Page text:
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Clean user profile at logoff RRS feed

  • Question

  • Hi,

    Windows 10 has an issue where it takes 60-90 seconds for a new user to log in. That's too long. I had that time down to under 30 seconds on Windows 7, running on the same hardware. The reason why I'm focused on the new user is because the target machines are in classrooms and computing labs where, to ensure data privacy, any local user profiles are removed at logoff. To do this, I added the user's domain group to the local computer's "Guests" group. Aside from some BS caused by SEP, it works. The downside is that each time someone logs into a PC, they're doing so for the first time and it takes forever.

    I tried a different approach, using a domain-based, GPO provided logoff script that deletes the contents of the user's Desktop, Documents, Downloads, and TEMP folders at logoff.

    @echo off
    del /q %USERPROFILE%\Documents\*.*
    del /q %USERPROFILE%\Desktop\*.*
    del /q %USERPROFILE%\Downloads\*.*
    del /q %USERPROFILE%\AppData\Local\Temp\*.*
    echo Profile cleanup script run for %USERNAME% on %date% at %time% >> C:\Scripts\LogoffScript.txt
    exit

    The script runs when used interactively, but not through the logoff process. Also, if the user is a local admin, the script runs. Regular users are not domain or local admins, but just domain users. The Event Log indicates the script is run for the users at logoff. The LogoffScript.txt file shows the indicated logoff sessions. What's going on? All of this stems from the need to prevent one user from looking at another's data and Windows 10's abysmal logon performance.

    Windows 10 Enterprise LTSB 2016 x64 on a Windows domain with Server 2008 R2 and Server 2012 R2 DCs.

    Thanks


    Jason

    • Moved by Bill_Stewart Monday, October 2, 2017 9:49 PM This is not a Group Policy support forum
    Thursday, August 24, 2017 1:43 PM

All replies

  • Hi Jason,

    you could set it up to be a scheduled task that is triggered by the logout event and runs as system.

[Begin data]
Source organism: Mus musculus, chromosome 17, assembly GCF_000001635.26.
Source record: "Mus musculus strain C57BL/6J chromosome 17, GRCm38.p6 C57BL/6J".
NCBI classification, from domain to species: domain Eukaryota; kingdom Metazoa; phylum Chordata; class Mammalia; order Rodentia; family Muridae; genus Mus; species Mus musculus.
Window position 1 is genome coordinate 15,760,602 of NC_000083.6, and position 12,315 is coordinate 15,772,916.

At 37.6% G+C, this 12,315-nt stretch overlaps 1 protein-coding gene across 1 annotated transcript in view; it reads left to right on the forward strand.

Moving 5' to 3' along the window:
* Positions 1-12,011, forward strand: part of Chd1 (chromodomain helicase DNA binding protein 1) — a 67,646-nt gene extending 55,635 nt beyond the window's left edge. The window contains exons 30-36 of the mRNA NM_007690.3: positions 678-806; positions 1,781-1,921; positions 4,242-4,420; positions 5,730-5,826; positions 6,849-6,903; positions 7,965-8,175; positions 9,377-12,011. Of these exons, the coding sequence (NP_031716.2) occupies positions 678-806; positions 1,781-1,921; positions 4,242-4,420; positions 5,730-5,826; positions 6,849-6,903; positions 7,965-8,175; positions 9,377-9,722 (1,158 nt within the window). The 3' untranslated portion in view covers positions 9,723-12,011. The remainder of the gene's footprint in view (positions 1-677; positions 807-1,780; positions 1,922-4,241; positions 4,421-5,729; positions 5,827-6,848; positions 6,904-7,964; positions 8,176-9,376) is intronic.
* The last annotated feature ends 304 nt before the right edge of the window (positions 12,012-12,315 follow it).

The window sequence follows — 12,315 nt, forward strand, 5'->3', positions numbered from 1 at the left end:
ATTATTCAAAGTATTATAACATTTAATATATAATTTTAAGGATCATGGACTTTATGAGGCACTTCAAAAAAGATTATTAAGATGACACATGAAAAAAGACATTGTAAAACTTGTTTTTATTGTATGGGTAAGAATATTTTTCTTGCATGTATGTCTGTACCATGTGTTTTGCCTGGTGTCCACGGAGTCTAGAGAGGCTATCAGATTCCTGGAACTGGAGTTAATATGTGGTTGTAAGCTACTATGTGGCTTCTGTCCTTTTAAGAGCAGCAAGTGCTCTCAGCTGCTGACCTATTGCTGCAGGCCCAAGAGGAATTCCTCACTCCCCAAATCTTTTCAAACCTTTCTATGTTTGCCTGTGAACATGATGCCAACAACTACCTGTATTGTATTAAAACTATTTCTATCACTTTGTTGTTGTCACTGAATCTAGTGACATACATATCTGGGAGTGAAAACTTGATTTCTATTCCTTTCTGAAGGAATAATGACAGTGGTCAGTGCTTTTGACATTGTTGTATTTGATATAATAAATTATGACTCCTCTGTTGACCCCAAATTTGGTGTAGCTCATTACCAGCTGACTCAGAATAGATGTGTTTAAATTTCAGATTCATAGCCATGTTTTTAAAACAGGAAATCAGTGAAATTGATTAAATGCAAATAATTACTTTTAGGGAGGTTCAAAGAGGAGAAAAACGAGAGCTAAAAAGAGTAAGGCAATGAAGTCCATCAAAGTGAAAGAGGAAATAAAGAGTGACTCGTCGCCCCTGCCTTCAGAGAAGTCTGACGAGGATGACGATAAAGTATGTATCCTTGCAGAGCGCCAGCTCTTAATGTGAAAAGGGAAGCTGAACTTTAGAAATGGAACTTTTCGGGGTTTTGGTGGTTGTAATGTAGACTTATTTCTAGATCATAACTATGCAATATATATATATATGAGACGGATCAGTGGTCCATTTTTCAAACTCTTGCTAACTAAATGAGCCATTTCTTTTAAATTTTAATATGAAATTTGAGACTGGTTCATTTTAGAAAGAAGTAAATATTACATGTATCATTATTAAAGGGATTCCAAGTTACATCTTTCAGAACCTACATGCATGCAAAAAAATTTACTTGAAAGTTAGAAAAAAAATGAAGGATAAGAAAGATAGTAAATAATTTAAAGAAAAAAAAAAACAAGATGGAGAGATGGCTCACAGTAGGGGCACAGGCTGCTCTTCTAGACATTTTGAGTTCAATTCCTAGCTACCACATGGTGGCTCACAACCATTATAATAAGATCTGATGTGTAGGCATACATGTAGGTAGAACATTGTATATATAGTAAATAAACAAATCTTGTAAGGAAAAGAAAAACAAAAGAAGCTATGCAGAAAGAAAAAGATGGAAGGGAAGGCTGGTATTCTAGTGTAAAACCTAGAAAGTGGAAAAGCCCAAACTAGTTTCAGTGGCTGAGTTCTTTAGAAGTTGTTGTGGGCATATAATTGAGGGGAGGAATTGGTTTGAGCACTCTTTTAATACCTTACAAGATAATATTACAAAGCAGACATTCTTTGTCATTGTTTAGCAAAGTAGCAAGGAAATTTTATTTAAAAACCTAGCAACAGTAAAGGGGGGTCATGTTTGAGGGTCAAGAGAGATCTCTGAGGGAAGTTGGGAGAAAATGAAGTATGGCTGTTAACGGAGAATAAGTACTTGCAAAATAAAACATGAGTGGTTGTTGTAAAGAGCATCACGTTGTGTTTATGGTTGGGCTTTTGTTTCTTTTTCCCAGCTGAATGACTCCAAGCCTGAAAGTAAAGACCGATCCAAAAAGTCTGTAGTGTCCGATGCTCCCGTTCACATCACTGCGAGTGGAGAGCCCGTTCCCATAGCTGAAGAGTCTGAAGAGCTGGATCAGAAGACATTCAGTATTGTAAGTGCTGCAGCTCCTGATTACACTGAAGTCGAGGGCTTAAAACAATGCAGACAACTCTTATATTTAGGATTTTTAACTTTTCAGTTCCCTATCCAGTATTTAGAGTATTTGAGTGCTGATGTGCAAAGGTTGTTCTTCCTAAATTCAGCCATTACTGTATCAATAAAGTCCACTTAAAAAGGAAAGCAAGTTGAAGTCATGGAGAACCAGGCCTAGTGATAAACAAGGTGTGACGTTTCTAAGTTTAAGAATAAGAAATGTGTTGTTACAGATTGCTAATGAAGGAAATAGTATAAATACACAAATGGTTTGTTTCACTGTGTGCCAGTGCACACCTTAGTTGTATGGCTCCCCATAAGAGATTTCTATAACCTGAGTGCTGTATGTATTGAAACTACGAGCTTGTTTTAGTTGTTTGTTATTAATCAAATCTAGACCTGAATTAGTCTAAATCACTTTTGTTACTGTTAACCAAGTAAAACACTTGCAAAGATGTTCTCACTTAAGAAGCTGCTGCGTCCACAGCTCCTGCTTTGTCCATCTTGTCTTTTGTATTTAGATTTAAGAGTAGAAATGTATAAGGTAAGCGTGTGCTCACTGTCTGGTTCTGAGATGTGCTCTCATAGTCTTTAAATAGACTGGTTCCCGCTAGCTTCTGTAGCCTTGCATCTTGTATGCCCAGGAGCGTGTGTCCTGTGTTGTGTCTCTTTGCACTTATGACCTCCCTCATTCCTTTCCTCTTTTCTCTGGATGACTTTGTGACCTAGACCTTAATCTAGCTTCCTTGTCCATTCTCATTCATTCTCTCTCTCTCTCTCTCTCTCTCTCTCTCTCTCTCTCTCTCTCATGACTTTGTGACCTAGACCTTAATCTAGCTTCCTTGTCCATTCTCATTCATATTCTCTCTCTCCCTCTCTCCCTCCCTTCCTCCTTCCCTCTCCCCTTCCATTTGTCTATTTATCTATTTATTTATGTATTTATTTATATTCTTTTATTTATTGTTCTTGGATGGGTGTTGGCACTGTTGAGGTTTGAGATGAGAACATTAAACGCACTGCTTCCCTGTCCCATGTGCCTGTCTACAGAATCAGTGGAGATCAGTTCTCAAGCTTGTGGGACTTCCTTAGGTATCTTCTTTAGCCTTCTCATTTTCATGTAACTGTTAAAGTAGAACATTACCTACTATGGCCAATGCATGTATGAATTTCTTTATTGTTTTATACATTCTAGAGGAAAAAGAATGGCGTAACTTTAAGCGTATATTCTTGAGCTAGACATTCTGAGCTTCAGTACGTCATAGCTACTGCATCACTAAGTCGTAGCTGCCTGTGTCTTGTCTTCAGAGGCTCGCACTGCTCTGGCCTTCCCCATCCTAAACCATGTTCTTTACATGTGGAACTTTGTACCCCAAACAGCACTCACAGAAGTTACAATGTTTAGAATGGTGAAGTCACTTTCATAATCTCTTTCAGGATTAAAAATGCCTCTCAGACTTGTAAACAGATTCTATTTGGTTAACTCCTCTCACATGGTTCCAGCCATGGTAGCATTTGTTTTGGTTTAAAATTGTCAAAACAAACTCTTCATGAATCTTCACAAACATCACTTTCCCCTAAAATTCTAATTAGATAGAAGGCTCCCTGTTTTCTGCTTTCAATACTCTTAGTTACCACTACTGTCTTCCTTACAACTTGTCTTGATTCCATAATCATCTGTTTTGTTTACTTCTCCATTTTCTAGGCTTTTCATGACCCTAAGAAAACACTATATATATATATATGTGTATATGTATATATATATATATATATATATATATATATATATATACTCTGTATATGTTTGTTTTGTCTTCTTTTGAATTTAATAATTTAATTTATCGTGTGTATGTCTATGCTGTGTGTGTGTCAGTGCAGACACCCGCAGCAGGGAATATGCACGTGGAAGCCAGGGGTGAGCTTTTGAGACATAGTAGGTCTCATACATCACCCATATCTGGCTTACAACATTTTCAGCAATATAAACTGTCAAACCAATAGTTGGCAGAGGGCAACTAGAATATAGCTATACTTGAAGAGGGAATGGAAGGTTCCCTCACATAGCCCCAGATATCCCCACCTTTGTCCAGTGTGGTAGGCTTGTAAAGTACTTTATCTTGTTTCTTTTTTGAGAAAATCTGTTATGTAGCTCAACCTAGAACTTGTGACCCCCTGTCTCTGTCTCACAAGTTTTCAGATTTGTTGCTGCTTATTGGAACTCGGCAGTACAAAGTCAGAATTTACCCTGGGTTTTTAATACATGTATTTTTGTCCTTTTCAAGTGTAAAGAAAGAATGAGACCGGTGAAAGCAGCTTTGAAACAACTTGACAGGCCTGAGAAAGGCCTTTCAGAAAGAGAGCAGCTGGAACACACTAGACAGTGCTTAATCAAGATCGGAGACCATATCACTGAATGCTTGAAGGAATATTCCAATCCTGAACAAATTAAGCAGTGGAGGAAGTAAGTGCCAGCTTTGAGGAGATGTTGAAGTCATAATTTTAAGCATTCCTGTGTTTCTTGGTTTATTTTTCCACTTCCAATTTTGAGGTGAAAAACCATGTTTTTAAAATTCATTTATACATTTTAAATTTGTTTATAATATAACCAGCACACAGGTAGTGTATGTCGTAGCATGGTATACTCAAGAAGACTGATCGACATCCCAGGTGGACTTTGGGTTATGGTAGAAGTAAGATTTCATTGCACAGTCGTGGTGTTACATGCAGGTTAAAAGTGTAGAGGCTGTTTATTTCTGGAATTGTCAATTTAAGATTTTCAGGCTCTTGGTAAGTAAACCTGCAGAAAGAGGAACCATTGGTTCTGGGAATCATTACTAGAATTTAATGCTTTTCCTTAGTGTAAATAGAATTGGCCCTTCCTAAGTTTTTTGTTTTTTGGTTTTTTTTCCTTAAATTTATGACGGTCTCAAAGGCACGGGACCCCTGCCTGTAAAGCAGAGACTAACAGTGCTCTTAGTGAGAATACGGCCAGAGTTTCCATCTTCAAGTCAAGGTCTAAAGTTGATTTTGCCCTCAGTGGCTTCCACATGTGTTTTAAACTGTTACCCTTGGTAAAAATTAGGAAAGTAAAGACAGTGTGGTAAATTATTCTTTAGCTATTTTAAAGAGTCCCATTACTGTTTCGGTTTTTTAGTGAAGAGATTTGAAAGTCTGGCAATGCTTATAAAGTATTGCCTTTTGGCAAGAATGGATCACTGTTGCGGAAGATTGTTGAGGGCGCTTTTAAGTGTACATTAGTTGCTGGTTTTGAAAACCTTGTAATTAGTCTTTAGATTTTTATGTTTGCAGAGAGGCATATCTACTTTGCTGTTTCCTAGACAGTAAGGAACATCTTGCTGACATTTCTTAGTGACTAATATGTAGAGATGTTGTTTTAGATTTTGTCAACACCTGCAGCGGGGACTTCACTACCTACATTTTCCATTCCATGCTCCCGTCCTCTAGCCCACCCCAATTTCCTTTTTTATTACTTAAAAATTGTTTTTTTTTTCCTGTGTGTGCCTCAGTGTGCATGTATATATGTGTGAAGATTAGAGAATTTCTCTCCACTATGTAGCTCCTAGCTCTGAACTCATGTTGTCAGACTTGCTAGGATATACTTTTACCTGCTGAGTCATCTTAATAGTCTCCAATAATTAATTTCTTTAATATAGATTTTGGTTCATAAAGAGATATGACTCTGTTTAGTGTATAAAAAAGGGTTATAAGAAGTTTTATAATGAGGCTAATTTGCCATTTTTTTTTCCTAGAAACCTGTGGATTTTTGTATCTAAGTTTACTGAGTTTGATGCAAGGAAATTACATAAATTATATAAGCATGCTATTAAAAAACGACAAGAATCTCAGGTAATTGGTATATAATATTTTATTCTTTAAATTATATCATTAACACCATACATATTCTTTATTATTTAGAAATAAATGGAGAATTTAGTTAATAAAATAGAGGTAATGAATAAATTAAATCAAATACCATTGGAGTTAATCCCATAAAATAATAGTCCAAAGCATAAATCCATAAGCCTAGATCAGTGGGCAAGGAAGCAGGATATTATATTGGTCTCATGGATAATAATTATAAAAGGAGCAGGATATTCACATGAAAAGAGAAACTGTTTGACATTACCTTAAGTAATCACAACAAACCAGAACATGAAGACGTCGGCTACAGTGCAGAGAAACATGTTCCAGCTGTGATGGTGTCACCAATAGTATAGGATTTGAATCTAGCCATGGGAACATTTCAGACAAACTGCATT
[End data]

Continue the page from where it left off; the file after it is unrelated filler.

You could also redirect those folders (except for temp. Appdata can be redirected, but it's rarely a good idea) and clean the contents independent of the desktop client's state.

    Cheers,
    Fred


    There's no place like 127.0.0.1

    Thursday, August 24, 2017 1:53 PM
  • Great idea, but how?

    I have to set up the scheduled task with group policy as I need it to apply to close to 300 computers. There's no option to run at logoff from the task creation dialogs. There's a "run at logon" option, but no logoff. Custom dialogs offer only the option to run upon a certain Event occurring.

    Thanks!


    Jason

    Thursday, August 24, 2017 3:03 PM
  • Hi Jason,

    you attach a task on Event ID 23 of the log "Microsoft-Windows-TerminalServices-LocalSessionManager/Operational" (which is the logout event).

    The simple-most way to do this would be to ...

    • Open your eventlog
    • Navigate to the log (It's in the additional application logs section under "Microsoft" > "Windows")
    • Lookup such an event of id 23
    • Rightclick on it and create a scheduled task in reaction.
    • Customize the scheduled task in the task scheduler to do just what you want it to do
    • Export the finished task to xml
    • In the group policy editor, paste the file into the scheduled task section (there's an "Insert" functionality)
    • Done

    Cheers,
    Fred

    PS: Sorry if some of the names are inaccurate, but I don't have an English Windows ready at hand here.


    There's no place like 127.0.0.1

    Thursday, August 24, 2017 3:38 PM
  • Great stuff, except it is not taking my XML file. It throws an error stating.

    "The pasted document is invalid and will be ignored."

    I created the XML file straight from the Event Viewer.


    Jason

    Thursday, August 24, 2017 5:04 PM
  • You can configure a users profile to be "Mandatory" which will cause all changes to be discarded at logoff.  This is very fast as the profile is never deleted it is just never updated.

    https://msdn.microsoft.com/en-us/library/windows/desktop/bb776895(v=vs.85).aspx

    This can be set by Group Policy.


    \_(ツ)_/

    Thursday, August 24, 2017 5:21 PM
  • How does that help a situation where everyone who logs it does so for the first time? We're not using a roaming profile stored on a server, that may logins take even longer. I think a big part of the login delays are from the process of copying the profile from default to <username>.

    Thanks


    Jason

    Thursday, August 24, 2017 5:33 PM
  • How does that help a situation where everyone who logs it does so for the first time? We're not using a roaming profile stored on a server, that may logins take even longer. I think a big part of the login delays are from the process of copying the profile from default to <username>.

    Thanks


    Jason

    Mandatory user profiles are very fast.  This is how we have been doing it for years.  Since NT4.

    It is also possible to change a local profile to mandatory.

    https://docs.microsoft.com/en-us/windows/client-management/mandatory-user-profile


    \_(ツ)_/

    Thursday, August 24, 2017 5:36 PM